In the context of media transformation, this event brings together scholars and researchers in the fields of media, ICT, and political science, to reflect and discuss how we can conceptualize and develop empirically the public sphere of the new media-driven society.
Abstracts due July 1, 2012. Conference Nov 8-9, 2012, University of Copenhagen, Denmark.
Read full CFP here: http://cemes.ku.dk/newmedia/dokument/
In order to understand the processes that produce culture, in this book, Goriunova introduces the concept of the art platform, a specific configuration of creative passions, codes, events, individuals and works that are propelled by cultural currents and maintained through digitally native means.
Art Platforms and Cultural Production on the Internet
In this book, Goriunova offers a critical analysis of the processes that produce digital culture. Digital cultures thrive on creativity, developing new forces of organization to overcome repetition and reach brilliance. In order to understand the processes that produce culture, the author introduces the concept of the art platform, a specific configuration of creative passions, codes, events, individuals and works that are propelled by cultural currents and maintained through digitally native means. Art platforms can occur in numerous contexts bringing about genuinely new cultural production, that, given enough force, come together to sustain an open mechanism while negotiating social, technical and political modes of power.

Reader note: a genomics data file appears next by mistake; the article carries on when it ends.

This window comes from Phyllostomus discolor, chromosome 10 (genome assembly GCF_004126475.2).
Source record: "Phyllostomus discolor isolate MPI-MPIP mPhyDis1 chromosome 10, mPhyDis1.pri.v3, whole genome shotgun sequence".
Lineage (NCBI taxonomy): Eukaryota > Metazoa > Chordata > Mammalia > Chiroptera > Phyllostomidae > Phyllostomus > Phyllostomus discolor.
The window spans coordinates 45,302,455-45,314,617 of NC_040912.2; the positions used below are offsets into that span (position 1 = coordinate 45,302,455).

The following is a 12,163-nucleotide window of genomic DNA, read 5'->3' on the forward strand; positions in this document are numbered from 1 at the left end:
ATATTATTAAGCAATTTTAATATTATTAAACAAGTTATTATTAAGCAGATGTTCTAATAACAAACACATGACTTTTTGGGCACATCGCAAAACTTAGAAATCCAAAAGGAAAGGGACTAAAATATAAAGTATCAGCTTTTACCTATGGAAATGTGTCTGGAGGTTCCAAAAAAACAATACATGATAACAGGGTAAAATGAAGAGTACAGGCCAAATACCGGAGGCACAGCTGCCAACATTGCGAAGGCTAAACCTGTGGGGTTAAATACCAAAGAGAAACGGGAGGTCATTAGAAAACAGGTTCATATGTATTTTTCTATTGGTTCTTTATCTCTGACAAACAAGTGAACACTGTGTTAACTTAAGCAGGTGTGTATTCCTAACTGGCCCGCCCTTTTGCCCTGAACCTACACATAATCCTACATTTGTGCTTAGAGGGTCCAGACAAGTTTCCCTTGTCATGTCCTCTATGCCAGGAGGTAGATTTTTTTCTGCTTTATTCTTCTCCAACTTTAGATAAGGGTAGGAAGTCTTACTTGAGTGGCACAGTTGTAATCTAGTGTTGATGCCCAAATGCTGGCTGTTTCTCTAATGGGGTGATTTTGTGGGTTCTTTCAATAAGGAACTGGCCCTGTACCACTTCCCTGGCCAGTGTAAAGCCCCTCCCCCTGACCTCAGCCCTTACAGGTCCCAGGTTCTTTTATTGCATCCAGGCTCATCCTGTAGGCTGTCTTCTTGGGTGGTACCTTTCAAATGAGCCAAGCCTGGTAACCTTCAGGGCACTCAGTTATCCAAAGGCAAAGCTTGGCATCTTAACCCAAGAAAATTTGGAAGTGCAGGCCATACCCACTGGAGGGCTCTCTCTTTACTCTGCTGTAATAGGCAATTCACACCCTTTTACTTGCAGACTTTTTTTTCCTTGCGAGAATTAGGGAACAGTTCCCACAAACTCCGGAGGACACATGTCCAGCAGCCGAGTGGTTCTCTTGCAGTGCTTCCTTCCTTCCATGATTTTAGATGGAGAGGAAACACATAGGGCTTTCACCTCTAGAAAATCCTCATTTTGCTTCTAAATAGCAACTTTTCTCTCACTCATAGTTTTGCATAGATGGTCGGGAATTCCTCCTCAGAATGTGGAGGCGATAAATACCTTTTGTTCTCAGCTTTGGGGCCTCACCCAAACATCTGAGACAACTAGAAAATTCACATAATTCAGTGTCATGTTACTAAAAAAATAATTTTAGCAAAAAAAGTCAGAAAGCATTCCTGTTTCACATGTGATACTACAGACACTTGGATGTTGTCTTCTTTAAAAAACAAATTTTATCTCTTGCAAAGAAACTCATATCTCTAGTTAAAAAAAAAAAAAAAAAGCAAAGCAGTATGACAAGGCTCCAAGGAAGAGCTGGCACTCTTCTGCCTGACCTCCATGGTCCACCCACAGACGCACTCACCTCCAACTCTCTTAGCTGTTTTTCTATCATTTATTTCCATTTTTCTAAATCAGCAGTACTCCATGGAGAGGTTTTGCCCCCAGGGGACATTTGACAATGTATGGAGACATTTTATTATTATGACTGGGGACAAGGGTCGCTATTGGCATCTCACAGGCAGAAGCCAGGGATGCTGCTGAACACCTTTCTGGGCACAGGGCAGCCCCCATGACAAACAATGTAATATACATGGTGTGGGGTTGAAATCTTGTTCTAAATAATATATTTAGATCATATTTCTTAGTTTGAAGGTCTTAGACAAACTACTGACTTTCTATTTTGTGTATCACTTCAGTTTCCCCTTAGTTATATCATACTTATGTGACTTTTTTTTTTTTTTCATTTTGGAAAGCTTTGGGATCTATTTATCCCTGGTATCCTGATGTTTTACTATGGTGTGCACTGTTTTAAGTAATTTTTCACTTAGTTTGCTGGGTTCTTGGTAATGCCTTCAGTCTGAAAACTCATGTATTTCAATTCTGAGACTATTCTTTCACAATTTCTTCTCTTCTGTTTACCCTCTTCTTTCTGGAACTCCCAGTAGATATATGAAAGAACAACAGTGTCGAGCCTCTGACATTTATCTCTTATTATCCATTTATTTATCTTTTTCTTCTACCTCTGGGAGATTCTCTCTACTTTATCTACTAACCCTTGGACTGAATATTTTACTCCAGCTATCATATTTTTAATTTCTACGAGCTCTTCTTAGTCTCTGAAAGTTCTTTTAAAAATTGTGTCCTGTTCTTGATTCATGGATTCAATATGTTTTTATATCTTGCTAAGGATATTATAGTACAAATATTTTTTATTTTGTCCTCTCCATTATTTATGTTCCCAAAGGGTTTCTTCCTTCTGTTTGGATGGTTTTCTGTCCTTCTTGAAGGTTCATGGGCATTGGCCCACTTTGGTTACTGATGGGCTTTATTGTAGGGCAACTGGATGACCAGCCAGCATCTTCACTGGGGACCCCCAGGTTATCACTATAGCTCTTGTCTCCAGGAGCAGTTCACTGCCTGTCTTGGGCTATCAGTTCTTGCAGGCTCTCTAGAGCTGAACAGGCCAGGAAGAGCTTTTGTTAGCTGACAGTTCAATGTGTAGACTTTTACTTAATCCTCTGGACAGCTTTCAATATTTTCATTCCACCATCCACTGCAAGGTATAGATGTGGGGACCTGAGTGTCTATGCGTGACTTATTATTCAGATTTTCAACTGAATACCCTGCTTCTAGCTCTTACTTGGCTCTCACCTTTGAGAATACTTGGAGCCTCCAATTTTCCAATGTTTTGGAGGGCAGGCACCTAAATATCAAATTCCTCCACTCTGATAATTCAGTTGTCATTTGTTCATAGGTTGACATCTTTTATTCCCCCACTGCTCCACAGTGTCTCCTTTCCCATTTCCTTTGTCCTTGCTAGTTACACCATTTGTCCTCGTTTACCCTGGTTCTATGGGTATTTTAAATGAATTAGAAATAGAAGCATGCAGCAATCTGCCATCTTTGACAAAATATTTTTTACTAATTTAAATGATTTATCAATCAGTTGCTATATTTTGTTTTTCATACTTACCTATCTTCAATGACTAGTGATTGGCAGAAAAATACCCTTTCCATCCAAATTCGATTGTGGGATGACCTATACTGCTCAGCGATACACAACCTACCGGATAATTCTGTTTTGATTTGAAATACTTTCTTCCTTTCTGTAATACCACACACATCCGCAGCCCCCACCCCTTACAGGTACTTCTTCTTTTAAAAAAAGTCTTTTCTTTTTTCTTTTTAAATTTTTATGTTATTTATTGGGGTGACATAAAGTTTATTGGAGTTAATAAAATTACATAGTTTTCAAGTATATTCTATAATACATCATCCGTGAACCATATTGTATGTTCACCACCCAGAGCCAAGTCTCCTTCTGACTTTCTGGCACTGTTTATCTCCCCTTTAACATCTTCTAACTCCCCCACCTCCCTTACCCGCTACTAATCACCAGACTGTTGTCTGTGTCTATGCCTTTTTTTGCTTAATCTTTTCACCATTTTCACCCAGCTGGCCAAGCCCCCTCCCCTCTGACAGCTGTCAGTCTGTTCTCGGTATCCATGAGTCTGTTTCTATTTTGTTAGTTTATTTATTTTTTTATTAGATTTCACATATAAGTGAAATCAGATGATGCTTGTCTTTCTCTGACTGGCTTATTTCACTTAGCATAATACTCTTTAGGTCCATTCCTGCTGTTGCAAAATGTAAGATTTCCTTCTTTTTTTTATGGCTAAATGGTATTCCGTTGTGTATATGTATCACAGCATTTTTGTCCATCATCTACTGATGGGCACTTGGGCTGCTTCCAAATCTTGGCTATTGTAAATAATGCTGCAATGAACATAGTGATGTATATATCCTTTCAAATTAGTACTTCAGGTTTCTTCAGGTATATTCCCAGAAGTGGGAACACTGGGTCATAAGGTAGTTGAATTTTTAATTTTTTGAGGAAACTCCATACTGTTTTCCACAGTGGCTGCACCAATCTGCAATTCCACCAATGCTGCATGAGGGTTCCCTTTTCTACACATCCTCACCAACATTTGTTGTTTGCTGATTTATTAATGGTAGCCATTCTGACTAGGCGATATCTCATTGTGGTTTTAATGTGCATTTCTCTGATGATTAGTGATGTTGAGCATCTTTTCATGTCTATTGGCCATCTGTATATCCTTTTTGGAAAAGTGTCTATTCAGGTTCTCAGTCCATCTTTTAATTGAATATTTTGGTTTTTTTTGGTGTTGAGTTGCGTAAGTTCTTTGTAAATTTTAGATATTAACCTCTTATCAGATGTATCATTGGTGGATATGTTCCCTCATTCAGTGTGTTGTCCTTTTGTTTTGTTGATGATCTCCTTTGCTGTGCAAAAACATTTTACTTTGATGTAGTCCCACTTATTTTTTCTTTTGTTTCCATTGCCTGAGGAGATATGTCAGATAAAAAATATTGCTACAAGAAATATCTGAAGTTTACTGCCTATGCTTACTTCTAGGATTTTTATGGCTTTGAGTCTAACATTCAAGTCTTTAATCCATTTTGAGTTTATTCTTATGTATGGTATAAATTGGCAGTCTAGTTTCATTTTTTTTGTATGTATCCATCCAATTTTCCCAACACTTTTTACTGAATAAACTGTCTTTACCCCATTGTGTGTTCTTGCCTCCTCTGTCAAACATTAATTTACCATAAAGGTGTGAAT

Software art, digital forms of literature, 8-bit music, 3D art forms, pro-surfers, and networks of geeks are test beds for enquiry into what brings and holds art platforms together. Goriunova provides a new means of understanding the development of cultural forms on the Internet, placing the phenomenon of participatory and social networks in a conceptual and historical perspective, and offering powerful tools for researching cultural phenomena overlooked by other approaches.
Urban informatics explores the intersections between people, place and technology, and their implications for creativity, innovation and engagement. This paper examines how the key learnings from this field can be used to position creative and cultural institutions such as galleries, libraries, archives and museums to take advantage of the opportunities presented by these changing social and technological developments.
By Marcus Foth, Australian Business Foundation Research Fellow on Innovation and Cultural Industries 2011 and Mark Bilandzic and Greg Hearn, Urban Informatics Research Lab at Queensland University of Technology, Australia.
Access full paper here, 44 pages.